Senate Republicans yesterday vowed to block any potential nominees for Commerce Secretary or other trade posts until the White House moves ahead with free trade agreements with South Korea, Colombia, and Panama. But Republicans need look back only to the North American Free Trade Agreement (NAFTA) of the ’90s to see the potential downsides to these types of deals.
One of NAFTA’s biggest promoters, former House Speaker Newt Gingrich, appeared on the Howie Carr radio show yesterday evening and was asked about the watershed trade pact between the U.S., Mexico, and Canada he helped create. Responding to a caller who asserted that NAFTA killed American jobs, Gingrich didn’t disagree, but retorted by touting the fact that NAFTA had created jobs “close to the United States” in Mexico:
CALLER: Back in the ’90s I remember Ross Perot saying that there was going to be the giant sucking sound of jobs if NAFTA passed. I think it ended up being true, right? And I know you were a big free trader.
GINGRICH: Yeah, well, I don’t think it was true in Mexico. I think the fact is that NAFTA allowed us to build jobs in Canada, the United States, and Mexico, in competition with China. I mean, our big competitor is not Mexico. Our big competitor is China and India. And I’d rather have jobs close to the United States than have jobs overseas in places like China and India. That’s why I was in favor of it. … So in a sense, I’d like our neighborhood to be fairly well off and fairly prosperous.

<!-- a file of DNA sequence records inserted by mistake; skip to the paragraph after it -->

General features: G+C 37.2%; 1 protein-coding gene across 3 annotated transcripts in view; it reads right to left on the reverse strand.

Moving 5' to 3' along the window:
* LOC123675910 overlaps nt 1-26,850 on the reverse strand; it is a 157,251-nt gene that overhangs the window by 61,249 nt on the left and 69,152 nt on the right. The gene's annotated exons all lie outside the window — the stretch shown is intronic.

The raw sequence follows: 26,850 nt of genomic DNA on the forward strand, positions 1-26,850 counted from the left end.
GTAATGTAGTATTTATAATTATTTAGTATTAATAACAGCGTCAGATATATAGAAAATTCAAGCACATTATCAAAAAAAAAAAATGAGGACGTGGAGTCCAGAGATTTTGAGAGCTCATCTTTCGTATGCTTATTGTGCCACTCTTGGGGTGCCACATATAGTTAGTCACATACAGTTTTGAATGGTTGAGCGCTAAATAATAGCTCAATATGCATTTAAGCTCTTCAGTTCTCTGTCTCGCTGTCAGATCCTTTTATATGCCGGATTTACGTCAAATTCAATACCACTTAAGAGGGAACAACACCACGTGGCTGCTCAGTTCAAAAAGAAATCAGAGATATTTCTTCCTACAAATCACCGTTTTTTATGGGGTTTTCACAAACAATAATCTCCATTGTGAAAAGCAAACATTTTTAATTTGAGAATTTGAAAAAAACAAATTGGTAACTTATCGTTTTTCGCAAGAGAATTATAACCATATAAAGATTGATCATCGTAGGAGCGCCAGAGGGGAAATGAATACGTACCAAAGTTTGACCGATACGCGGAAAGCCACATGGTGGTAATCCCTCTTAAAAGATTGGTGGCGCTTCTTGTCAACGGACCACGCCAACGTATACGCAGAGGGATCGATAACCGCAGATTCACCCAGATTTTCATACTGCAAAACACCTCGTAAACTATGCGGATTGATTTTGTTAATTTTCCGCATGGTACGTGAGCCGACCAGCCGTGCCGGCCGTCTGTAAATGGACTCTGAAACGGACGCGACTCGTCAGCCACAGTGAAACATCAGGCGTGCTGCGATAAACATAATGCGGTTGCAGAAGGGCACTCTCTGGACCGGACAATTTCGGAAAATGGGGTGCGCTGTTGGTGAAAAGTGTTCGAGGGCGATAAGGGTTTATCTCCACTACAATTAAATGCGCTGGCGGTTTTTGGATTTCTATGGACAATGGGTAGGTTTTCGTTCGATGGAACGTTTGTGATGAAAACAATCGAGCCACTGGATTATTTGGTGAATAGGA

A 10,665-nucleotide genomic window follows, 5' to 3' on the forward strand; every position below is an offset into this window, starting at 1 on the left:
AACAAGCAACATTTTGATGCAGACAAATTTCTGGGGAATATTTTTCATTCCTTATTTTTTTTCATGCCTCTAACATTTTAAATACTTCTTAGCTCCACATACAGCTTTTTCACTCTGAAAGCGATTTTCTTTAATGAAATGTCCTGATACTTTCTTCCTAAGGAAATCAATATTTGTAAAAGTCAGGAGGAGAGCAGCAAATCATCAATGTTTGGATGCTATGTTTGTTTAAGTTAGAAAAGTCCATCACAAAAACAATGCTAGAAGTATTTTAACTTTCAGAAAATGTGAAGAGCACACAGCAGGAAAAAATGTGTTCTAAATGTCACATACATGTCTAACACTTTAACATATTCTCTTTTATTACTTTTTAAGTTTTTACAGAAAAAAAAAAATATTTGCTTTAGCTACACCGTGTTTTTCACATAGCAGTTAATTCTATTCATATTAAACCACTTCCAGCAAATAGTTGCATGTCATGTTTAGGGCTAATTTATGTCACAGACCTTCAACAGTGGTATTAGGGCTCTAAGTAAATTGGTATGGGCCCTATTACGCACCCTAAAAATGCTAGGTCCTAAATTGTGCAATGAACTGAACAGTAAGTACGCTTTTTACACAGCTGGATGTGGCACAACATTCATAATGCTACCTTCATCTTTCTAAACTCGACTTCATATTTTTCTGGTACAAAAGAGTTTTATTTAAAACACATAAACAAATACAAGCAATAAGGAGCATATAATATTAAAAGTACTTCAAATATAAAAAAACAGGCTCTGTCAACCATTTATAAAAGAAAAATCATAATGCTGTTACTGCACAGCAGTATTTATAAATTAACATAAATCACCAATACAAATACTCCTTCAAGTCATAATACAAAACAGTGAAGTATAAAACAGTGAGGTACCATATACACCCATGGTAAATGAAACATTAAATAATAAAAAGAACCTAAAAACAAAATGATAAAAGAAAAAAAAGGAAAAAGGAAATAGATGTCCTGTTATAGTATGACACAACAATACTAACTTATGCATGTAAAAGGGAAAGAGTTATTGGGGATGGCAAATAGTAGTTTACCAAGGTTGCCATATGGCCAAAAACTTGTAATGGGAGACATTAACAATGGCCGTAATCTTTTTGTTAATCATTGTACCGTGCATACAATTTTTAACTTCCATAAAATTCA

Of course, critics of NAFTA worried about precisely what Gingrich points to as a success — jobs being created in Mexico and Canada instead of the U.S. While there were many benefits to the American economy from enacting the pact, there is no question that NAFTA pushed low-skilled American jobs out of the U.S. to Mexico. “All 50 states and the District of Columbia have experienced a net loss of jobs under NAFTA,” especially in the manufacturing and agriculture sectors, according to a study from the Economic Policy institute. “[O]ver a million jobs that would otherwise have been created were lost, and wages were pressured downward for a large number of workers with less than a college education.”
And Gingrich himself promised NAFTA would help create American jobs, telling Congress after being re-elected Speaker that the treaty would help the U.S. “focus on increasing American jobs through world sales.” It’s not like Gingrich wasn’t warned about what NAFTA would do to American manufacturing. Robert Reischauer, then the director of the Congressional Budget Office, warned in 1993 that while the deal would create jobs for educated Americans, the gains “will all largely be invisible.” “But when the glass factory in Toledo closes or the textile plant in South Carolina or the furniture manufacturer in North Carolina because those low-wage jobs move to Mexico, it will be highly visible, and it will be attributable to Nafta,” he said.